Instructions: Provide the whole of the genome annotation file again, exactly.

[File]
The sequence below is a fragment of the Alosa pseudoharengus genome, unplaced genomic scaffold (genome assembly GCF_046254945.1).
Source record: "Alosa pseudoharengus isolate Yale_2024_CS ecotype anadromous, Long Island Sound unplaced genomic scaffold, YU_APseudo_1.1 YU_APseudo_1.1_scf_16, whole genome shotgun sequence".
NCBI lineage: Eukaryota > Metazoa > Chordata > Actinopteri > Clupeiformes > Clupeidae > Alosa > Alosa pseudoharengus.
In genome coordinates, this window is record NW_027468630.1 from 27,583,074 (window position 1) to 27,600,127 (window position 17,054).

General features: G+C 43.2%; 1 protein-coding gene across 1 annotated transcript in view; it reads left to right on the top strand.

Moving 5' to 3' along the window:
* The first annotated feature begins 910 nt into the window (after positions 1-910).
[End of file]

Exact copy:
The sequence below is a fragment of the Alosa pseudoharengus genome, unplaced genomic scaffold (genome assembly GCF_046254945.1).
Source record: "Alosa pseudoharengus isolate Yale_2024_CS ecotype anadromous, Long Island Sound unplaced genomic scaffold, YU_APseudo_1.1 YU_APseudo_1.1_scf_16, whole genome shotgun sequence".
NCBI lineage: Eukaryota > Metazoa > Chordata > Actinopteri > Clupeiformes > Clupeidae > Alosa > Alosa pseudoharengus.
In genome coordinates, this window is record NW_027468630.1 from 27,583,074 (window position 1) to 27,600,127 (window position 17,054).

General features: G+C 43.2%; 1 protein-coding gene across 1 annotated transcript in view; it reads left to right on the top strand.

Moving 5' to 3' along the window:
* The first annotated feature begins 910 nt into the window (after positions 1-910).